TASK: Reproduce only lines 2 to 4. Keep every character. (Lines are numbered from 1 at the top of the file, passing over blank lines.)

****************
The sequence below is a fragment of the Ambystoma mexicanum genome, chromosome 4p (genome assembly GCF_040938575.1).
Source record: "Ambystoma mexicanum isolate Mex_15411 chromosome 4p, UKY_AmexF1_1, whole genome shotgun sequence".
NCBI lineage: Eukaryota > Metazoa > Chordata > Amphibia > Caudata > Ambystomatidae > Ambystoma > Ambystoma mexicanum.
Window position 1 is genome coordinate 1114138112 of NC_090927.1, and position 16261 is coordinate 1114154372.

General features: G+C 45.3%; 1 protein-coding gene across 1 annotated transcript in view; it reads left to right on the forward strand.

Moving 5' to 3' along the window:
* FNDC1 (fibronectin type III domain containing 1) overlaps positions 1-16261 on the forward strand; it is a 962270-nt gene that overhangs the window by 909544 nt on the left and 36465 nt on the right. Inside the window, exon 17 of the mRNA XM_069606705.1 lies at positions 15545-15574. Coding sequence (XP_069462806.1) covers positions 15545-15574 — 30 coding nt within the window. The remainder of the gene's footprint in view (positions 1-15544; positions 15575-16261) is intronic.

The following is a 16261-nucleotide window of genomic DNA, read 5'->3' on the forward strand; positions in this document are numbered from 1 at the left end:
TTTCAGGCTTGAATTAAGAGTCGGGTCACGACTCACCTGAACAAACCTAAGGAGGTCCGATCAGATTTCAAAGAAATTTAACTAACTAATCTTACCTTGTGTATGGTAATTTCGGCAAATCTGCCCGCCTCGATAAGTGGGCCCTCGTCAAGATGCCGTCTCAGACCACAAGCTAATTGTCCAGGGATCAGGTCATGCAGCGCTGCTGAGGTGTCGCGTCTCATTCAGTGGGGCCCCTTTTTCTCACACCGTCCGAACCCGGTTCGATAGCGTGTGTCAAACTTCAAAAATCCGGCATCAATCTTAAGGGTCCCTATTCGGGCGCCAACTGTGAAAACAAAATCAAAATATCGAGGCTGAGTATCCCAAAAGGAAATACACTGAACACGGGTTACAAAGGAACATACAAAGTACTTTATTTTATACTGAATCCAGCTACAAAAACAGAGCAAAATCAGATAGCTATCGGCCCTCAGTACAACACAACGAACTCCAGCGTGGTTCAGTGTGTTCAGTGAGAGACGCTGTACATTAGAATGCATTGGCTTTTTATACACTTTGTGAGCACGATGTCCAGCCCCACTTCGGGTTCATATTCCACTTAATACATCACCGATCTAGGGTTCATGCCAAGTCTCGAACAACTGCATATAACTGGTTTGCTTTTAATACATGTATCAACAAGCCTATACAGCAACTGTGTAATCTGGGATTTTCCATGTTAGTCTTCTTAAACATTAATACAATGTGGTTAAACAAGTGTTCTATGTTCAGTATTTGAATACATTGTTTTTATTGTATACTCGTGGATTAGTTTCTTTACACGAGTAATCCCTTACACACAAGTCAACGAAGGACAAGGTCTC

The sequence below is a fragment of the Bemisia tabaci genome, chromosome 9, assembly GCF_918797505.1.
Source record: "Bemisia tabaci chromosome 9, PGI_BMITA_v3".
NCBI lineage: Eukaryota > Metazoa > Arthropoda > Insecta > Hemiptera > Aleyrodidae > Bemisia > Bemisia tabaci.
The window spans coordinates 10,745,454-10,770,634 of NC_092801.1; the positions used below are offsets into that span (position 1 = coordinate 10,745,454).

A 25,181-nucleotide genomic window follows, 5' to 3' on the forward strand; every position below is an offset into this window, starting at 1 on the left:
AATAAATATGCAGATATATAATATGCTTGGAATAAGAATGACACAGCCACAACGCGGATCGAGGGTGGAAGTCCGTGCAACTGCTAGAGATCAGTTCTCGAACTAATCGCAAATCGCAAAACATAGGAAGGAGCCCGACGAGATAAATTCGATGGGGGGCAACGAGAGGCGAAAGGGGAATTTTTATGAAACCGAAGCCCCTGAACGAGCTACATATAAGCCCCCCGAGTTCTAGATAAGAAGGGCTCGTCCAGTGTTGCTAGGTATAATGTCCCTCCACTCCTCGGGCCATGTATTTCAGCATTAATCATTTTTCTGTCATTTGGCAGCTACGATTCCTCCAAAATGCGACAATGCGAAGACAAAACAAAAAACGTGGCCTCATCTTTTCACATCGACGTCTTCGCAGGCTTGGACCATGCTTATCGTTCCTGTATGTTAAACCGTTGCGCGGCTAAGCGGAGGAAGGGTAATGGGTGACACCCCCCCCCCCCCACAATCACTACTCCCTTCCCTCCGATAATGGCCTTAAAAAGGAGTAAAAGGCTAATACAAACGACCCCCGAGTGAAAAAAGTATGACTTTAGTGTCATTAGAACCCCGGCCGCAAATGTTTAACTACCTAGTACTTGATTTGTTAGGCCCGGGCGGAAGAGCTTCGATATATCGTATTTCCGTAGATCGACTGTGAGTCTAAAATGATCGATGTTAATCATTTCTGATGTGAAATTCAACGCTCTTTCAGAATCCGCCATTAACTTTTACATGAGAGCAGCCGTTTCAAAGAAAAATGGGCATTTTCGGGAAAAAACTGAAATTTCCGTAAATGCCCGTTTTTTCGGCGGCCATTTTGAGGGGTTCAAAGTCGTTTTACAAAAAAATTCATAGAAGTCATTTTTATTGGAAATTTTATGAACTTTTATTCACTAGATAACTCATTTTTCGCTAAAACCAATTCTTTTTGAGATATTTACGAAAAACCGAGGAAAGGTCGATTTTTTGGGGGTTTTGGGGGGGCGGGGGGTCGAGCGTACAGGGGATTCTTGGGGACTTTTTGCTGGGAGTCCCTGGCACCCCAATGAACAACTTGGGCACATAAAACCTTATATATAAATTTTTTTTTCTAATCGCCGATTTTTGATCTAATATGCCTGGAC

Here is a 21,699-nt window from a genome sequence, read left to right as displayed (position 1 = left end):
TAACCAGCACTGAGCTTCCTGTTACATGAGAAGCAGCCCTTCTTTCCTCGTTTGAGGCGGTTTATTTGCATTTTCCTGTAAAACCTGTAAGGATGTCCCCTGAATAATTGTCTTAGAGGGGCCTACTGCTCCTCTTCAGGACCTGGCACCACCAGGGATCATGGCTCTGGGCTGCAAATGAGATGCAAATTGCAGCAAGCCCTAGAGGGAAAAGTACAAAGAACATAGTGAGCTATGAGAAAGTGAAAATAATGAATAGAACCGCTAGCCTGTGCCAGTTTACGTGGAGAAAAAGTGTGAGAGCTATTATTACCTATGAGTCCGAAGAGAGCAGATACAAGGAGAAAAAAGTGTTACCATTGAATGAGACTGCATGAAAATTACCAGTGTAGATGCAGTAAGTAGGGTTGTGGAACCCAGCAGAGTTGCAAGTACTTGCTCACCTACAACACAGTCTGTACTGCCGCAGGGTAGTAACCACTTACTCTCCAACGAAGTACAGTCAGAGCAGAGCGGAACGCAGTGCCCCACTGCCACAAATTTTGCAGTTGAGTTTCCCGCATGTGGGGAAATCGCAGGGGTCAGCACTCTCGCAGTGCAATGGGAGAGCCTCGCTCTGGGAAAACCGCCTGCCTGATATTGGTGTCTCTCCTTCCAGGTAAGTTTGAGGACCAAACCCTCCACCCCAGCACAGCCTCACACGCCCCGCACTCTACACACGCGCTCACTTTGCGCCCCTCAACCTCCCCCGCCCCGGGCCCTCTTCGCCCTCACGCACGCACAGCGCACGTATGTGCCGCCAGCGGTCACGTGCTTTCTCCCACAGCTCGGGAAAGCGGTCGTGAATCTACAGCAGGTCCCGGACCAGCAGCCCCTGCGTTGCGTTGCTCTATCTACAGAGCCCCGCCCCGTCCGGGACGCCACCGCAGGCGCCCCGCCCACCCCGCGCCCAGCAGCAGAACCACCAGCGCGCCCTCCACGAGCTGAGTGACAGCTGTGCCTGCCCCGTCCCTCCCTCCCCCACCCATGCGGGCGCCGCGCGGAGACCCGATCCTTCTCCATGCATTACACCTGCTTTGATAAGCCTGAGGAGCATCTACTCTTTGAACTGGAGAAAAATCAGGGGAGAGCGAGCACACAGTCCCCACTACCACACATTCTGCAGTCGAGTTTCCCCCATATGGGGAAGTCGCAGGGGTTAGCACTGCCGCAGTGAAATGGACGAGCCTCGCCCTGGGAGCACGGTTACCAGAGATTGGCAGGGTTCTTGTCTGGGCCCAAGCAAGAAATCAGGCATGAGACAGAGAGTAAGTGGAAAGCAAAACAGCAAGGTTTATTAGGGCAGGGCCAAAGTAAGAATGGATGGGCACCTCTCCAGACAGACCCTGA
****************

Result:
Source record: "Ambystoma mexicanum isolate Mex_15411 chromosome 4p, UKY_AmexF1_1, whole genome shotgun sequence".
NCBI lineage: Eukaryota > Metazoa > Chordata > Amphibia > Caudata > Ambystomatidae > Ambystoma > Ambystoma mexicanum.
Window position 1 is genome coordinate 1114138112 of NC_090927.1, and position 16261 is coordinate 1114154372.